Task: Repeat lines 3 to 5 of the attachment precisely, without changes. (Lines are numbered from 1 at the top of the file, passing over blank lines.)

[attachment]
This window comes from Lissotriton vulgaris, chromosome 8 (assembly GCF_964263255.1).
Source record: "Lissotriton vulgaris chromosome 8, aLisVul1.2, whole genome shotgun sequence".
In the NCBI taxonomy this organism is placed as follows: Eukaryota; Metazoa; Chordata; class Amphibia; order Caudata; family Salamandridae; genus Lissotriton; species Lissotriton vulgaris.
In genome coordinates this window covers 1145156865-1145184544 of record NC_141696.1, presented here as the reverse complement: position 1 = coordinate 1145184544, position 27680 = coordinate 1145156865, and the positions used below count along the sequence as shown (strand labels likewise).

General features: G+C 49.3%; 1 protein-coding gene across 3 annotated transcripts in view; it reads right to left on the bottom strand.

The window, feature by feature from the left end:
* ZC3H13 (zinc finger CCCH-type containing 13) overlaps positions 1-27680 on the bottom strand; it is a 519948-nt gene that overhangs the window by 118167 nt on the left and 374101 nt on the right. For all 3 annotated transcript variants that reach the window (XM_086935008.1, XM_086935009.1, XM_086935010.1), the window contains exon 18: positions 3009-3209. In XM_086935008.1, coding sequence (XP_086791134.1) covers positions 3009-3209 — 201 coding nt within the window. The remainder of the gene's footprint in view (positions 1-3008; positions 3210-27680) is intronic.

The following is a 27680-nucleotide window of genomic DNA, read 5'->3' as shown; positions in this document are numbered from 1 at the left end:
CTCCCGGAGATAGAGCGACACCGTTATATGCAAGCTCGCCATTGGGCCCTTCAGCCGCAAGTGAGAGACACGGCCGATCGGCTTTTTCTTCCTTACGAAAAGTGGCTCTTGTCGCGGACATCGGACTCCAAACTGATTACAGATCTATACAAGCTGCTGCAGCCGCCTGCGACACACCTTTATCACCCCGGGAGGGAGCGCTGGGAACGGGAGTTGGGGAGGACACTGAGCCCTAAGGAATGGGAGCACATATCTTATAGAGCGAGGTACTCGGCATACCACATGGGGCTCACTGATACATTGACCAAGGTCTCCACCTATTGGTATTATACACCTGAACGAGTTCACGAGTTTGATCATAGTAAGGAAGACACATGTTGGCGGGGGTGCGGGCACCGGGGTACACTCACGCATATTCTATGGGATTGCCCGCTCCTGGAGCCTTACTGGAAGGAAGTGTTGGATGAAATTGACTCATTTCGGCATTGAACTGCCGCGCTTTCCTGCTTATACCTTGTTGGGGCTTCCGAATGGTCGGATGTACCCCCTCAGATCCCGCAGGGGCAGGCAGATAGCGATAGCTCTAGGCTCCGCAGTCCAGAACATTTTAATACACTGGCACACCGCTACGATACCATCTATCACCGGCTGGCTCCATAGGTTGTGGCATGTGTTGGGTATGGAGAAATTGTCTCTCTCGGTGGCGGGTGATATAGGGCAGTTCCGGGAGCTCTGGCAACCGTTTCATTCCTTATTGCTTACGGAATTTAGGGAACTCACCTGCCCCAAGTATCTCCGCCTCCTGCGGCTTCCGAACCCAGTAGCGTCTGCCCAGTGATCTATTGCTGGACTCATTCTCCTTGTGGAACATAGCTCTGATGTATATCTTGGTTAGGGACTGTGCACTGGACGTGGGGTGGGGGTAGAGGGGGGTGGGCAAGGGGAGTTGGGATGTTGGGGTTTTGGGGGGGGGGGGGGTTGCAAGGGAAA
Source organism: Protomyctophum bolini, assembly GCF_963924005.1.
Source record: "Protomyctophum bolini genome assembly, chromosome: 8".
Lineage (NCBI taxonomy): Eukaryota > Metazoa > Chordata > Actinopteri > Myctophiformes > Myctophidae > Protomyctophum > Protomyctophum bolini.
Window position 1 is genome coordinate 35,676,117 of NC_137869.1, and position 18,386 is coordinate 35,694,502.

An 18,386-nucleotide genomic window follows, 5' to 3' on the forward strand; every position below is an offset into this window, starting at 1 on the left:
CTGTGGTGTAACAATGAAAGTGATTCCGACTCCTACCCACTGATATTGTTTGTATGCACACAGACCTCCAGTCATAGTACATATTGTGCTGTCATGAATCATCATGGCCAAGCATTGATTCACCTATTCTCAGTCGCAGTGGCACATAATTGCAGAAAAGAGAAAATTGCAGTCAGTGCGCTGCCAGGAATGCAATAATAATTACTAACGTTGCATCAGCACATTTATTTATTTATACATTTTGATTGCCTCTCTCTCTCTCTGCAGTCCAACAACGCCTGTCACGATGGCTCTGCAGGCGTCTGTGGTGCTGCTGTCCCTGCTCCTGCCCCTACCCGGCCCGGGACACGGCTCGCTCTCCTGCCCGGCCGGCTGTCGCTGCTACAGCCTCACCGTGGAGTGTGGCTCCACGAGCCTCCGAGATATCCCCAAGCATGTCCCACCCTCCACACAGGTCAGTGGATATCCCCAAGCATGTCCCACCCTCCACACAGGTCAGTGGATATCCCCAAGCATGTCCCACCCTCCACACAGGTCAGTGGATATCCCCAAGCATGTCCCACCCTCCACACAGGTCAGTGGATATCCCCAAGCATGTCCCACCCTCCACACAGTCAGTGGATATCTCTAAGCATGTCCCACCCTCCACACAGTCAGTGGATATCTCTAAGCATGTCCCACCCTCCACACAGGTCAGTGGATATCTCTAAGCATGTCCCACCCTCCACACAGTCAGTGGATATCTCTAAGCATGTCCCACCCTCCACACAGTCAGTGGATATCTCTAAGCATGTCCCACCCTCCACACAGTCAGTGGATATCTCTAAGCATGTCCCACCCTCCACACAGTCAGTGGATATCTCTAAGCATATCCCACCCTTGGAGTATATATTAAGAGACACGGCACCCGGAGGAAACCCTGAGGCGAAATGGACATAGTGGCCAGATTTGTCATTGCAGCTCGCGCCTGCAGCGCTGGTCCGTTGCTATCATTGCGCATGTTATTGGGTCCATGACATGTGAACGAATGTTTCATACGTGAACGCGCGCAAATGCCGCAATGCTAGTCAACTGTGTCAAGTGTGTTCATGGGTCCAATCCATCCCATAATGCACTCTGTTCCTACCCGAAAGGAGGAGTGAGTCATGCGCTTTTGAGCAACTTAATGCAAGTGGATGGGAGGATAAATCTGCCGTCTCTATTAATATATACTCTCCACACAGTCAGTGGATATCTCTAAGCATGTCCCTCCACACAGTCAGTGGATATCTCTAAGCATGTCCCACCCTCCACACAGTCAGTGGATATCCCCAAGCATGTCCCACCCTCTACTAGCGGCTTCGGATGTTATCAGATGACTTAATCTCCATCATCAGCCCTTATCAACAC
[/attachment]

In the NCBI taxonomy this organism is placed as follows: Eukaryota; Metazoa; Chordata; class Amphibia; order Caudata; family Salamandridae; genus Lissotriton; species Lissotriton vulgaris.
In genome coordinates this window covers 1145156865-1145184544 of record NC_141696.1, presented here as the reverse complement: position 1 = coordinate 1145184544, position 27680 = coordinate 1145156865, and the positions used below count along the sequence as shown (strand labels likewise).

General features: G+C 49.3%; 1 protein-coding gene across 3 annotated transcripts in view; it reads right to left on the bottom strand.